read Isaac Walwyn's review.
June 1st, 2008
Only One Van
Before receiving this book, I had some fears about its scope. I was wrong: this novel is intended as a heartfelt and passionate homage to van Vogt’s work.
In the first few chapters, the magic seems to work: the realities are shifting, Gosseyn's quest for identity is compelling and there is a continuous change of scenes. Besides, Wright has a gift for showing landscapes of vintage technology. In short, there is a fascinating dreamlike atmosphere.
On page 70, I began to think: this novel is too long. On page 80, I seemed to see the shadow of the late Damon Knight, who was laughing and repeating: "Kitchen sink technique, kitchen sink technique…"
With the avatar of X in the body of a seventeen year old Gosseyn, the necessary suspension of disbelief, vital to a novel, was shattered.
In my opinion, Wright has not resisted the worst possible temptation: "outvanvogting" van Vogt. If a big building is beautiful, someone can think of making another ten times bigger. Usually it crumbles: I was beginning to feel along these lines.
On page 100, I thought the author was using up his ideas and gasping to continue his narration in some manner.
Unnecessary bloodshed on a gigantic scale made me think more of Edmond Hamilton than of Van.
On page 110, I definitely lost interest. Ptath, the sevagram, No men, callidetics, nexialism, the seesaw, Shadow Men, S-Doradus, Violent Man: all are thrown together without rhyme or reason. The Hamiltonian atmosphere increased, with a little touch of Olaf Stapledon. The story became all cardboard and the characters mere puppets.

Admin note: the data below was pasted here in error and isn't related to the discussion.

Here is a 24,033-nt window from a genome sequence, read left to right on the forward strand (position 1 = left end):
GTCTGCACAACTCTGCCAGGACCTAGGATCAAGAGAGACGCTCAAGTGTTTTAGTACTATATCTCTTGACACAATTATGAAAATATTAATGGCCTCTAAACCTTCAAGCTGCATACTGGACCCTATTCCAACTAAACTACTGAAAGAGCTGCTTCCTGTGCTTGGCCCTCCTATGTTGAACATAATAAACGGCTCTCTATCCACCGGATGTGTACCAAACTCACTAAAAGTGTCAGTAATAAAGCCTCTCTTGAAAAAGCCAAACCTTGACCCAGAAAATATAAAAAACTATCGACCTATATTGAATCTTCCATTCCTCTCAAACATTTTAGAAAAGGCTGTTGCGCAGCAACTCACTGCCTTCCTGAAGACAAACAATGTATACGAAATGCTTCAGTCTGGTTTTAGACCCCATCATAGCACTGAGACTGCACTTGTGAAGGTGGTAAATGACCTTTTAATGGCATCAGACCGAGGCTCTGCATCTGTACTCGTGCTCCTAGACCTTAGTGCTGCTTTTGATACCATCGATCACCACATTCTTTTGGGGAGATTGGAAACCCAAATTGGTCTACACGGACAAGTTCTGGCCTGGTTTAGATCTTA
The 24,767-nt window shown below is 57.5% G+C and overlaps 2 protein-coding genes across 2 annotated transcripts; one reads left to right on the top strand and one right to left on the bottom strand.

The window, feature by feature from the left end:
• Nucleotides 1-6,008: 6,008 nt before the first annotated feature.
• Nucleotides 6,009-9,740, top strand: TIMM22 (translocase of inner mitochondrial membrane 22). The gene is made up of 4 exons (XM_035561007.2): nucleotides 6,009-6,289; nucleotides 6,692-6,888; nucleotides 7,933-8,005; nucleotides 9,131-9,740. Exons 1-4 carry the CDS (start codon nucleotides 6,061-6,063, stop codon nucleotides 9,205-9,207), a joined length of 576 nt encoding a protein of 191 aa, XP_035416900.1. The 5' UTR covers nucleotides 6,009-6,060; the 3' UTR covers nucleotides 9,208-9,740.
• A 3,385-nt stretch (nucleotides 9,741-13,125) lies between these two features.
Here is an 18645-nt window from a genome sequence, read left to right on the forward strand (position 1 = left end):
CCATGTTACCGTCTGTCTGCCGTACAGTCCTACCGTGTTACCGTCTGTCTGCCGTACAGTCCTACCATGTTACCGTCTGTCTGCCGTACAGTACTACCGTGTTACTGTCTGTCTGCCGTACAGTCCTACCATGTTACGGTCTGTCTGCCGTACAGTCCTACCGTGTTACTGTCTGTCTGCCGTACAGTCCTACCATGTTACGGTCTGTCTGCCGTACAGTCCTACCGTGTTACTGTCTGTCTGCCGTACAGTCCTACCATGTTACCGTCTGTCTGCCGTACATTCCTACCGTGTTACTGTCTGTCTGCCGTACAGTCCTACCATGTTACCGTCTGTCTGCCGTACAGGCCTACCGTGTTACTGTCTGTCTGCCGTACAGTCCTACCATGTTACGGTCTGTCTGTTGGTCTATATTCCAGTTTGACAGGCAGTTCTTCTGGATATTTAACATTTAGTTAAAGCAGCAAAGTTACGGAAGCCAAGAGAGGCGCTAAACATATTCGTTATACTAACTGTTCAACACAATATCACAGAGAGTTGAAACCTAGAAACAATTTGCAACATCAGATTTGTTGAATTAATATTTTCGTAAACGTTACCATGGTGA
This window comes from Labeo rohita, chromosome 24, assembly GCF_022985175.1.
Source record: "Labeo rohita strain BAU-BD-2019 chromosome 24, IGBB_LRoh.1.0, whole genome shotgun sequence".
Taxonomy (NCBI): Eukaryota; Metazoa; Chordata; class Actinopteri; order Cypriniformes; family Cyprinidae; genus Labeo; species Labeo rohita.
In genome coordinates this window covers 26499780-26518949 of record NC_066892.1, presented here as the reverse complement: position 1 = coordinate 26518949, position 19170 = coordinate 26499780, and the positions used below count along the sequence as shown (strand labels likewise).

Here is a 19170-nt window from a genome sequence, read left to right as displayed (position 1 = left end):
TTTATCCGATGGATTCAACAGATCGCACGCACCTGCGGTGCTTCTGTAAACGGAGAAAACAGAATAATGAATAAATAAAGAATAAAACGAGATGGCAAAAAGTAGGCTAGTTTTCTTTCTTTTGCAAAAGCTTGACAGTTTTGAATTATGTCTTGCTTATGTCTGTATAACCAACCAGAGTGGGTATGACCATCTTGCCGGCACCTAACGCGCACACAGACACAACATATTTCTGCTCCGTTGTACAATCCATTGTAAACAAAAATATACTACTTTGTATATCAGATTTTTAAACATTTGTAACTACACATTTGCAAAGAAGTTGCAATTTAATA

And still the novel goes on, verging on silliness.
Wright supports his narrative with what I would call "alternate cyberpunk," sustaining the story by means of a kind of technology (in this case, an improbable one). Moreover, the Ydd resembles too much the photino birds created by Stephen Baxter, and its demise is strangely reminiscent of "Enemy of the Silkies."
There are occasional nice touches: for instance, Patricia/Ptath Reesha, mysterious and ambiguous; a planet full… of Gladstone Ganders; the "equalized" amazons; "this is the primal secret of the universe." But the story remains very weak. The thoughtless proliferation of Gosseyns adds the distinct flavour of solipsism to the narrative.
The last sixty pages are better. Inxelendra, this powerful woman, is a capable creation and we find the classic quote "and then…oneness." You can look also at this epigram: "Man is the organism most unsuited for sanity."
Besides, Wrights resolves very well the problem posed by my favourite character, Eldred Crang, the only normal man in this bunch of self referential supermen and superwomen. I was displeased when I discovered the only adult figure in the novel was dead in the first chapter, and I think Wright has found a good way to restore alive this near silent and able helper.
The ending scene is very clever, surprising yet convincing and "adequate," but my general impression remains the same: the novel is awfully long and for the most part a great bore.
Null-A Three is a flawed and contradictory book, but it is also the conclusion to the series devised by van Vogt. This novel, which revisits the scene forty years after his creative peak, has two strong characteristics: it is smiling and ironic. Smiling, because it ends with a lot of marriages and no deaths: perhaps even Enro can be redeemed. Ironic, because Van notes the weak points of his old vision and deliberately jests about them. The fiancee of Dan Lyttle, the intriguing Strella, comes from an interstellar Lonely Hearts Club and possessively grabs the Non-A minion; the shops of Earth are full of Non-A gadgets. This is first class self-irony. Feeble and confused, Null-A Three is however a lovable book. There was only one van Vogt and, sadly, he has passed away.
In conclusion, I can recommend Null-A Continuum to the nostalgic fans and to the collectors of everything vanvogtian, but to no others.